Salvatore J. Natoli Dissertation - This award is for outstanding doctoral research goes to:

  • Jinhee Lee - Seoul National University, Seoul, South Korea

E. WILLARD AND RUBY S. MILLER GEOGRAPHY EDUCATION RESEARCH GRANTS - This award that provides financial assistance to advance the frontiers of geographic education supporting and promoting innovative research goes to:

  • Injeong Jo - Texas State University, San Marcos, TX

Distinguished Teacher- Higher Education - This award is for excellence in geography teaching and leadership at the post-secondary level goes to:

  • Karen Barton – University of Northern Colorado, Greeley, CO
  • Katherine Nashleanas – University of Nebraska, Lincoln, NE
  • Michael Pretes – University of North Alabama, Florence, AL
  • Vanessa Slinger-Friedman – Kennesaw State University, Kennesaw, GA

Distinguished Teacher- K-12 - This award is for excellence in geography teaching and leadership at the K-12 level goes to:

  • Melanie Davis – Pass Road Elementary, Gulfport, MS
  • Kevin Dockery – Fred J. Page High School, Franklin, TN
  • Allison Ewing – Bullis School, Potomac, MD
  • Teresa Goodin – Henley Middle School, Crozet, VA
  • Angela Hutchinson – Poteet High School Mesquite ISD, Mesquite, TX
  • Amanda Killough – Flower Mound High School, Flower Mound, TX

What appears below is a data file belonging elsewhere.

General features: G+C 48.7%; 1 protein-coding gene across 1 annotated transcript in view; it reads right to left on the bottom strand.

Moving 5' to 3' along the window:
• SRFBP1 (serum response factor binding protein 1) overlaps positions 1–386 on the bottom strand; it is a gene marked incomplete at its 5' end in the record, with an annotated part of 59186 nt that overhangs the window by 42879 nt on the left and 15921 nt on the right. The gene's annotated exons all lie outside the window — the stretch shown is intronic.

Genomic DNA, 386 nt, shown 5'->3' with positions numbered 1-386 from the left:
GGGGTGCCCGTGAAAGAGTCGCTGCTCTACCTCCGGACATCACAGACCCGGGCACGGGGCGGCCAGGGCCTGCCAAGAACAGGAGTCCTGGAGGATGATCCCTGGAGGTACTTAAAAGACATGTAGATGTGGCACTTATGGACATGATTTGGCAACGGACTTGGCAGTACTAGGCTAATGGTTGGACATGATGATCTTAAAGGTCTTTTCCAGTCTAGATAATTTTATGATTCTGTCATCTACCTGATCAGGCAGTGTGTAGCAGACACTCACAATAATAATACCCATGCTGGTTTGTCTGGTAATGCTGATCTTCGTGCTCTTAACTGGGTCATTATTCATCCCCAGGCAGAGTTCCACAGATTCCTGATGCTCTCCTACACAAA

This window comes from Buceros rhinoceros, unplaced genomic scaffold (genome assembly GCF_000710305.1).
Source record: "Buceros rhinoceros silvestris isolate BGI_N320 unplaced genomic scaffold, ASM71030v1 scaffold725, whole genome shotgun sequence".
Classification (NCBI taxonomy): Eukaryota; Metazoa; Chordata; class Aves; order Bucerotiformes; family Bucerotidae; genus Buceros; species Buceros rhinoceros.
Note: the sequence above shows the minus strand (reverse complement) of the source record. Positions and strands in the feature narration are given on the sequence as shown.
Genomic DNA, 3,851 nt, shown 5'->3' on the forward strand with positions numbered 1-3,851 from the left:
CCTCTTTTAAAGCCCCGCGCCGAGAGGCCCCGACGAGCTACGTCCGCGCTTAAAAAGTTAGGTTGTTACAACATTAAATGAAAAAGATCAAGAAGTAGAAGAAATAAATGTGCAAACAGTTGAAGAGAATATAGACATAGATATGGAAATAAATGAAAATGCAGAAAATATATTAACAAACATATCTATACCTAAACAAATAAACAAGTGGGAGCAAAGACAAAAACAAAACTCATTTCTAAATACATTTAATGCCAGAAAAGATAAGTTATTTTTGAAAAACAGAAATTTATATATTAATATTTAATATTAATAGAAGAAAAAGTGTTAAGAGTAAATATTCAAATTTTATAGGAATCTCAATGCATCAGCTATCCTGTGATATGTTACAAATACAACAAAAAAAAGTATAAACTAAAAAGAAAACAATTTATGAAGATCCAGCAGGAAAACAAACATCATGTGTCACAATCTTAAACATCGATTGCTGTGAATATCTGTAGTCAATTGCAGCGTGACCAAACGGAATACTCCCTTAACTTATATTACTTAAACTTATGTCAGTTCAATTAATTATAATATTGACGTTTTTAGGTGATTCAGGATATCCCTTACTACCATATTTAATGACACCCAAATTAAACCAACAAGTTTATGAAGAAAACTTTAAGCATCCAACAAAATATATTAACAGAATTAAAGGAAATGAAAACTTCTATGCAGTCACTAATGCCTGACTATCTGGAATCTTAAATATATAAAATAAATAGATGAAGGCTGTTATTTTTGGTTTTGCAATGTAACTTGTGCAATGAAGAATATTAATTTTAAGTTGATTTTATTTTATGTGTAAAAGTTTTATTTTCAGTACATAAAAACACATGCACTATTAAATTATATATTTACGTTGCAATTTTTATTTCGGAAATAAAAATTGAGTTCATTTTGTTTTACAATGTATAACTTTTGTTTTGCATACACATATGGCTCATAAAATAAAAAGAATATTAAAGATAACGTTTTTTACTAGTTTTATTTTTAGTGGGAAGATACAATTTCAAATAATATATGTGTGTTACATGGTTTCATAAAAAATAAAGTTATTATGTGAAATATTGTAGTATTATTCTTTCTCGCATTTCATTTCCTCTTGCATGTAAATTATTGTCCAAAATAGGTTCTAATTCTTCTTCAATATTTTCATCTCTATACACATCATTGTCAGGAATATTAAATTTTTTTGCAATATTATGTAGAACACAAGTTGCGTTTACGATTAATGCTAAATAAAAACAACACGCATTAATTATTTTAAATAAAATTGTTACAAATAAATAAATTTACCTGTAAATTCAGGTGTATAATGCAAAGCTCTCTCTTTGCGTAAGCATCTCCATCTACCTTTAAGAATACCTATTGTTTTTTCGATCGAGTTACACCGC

• Scott Mace – Charlottesville High School, Charlottesville, VA
  • Theresa Pierce – Rowan County Early College High School, Salisbury, NC
  • Mark Skeie – Jupiter Community High School, Jupiter, FL
  • Megan Smith-Keenum – Forest Hills Elementary, Florence, AL

Journal of Geography Awards

Best Elementary Teaching Article - “Problem-Oriented Learning in Geography Education: Construction of Motivating Problems”

  • Gunter Weiss – University of Cologne, Köln, Germany    

Best Secondary Teaching Article - “Bridging the Divide: The Potential Role of Contemporary Geographical Research in Schools”

  • Aleksandra Kazmierczak – European Environment Agency, Copenhagen K, Denmark
  • Peter Mackie – Cardiff University, Cardiff, United Kingdom

Best College/University Article - “Preparing Preservice Teachers to Incorporate Geospatial Technologies in Geography Teaching”

  • Wendy Harte – Griffith University, Queensland, Australia

Best Article for Geography Program Development - “Guided Educational Tourism as Informal Physical Geography Education on St. Helena Island, Michigan”

  • Joseph Lane – Western Michigan University, Kalamazoo, MI
  • Joseph Stoltman - Western Michigan University, Kalamazoo, MI

The Geography Teacher Awards

Best Content Article -“The Mixed Plate: A Field Experience on the Cultural and Environmental Diversity of the Big Island of Hawai'i”

  • Ava Fujimoto-Strait – Sam Houston State University, Huntsville, TX
  • John Strait – Sam Houston State University, Huntsville, TX

Best Lesson Plan - “Exploring on the Overland Trail, Missouri to California, 1858: Including Adaptations for English-Language Learners”

  • Rosa Brefeld - University of Missouri, St. Louis, MO
  • Sarah Coppersmith  - University of Missouri, St. Louis, MO

Geographic Excellence in Media Awards

“Student Atlas of Nebraska”

  • Randy Bertolas  – Wayne State College, Wayne, NE

“Atlas of South Carolina Modules”

  • Jerry Mitchell - University of South Carolina, Columbia, SC

Award recipients will be honored during a ceremony held at the 2018 National Conference on Geography Education presented by the National Council for Geographic Education. The 2018 National Conference on Geography Education will be held August 6th - August 10th at the Convention Center in Quebec City, Quebec, Canada.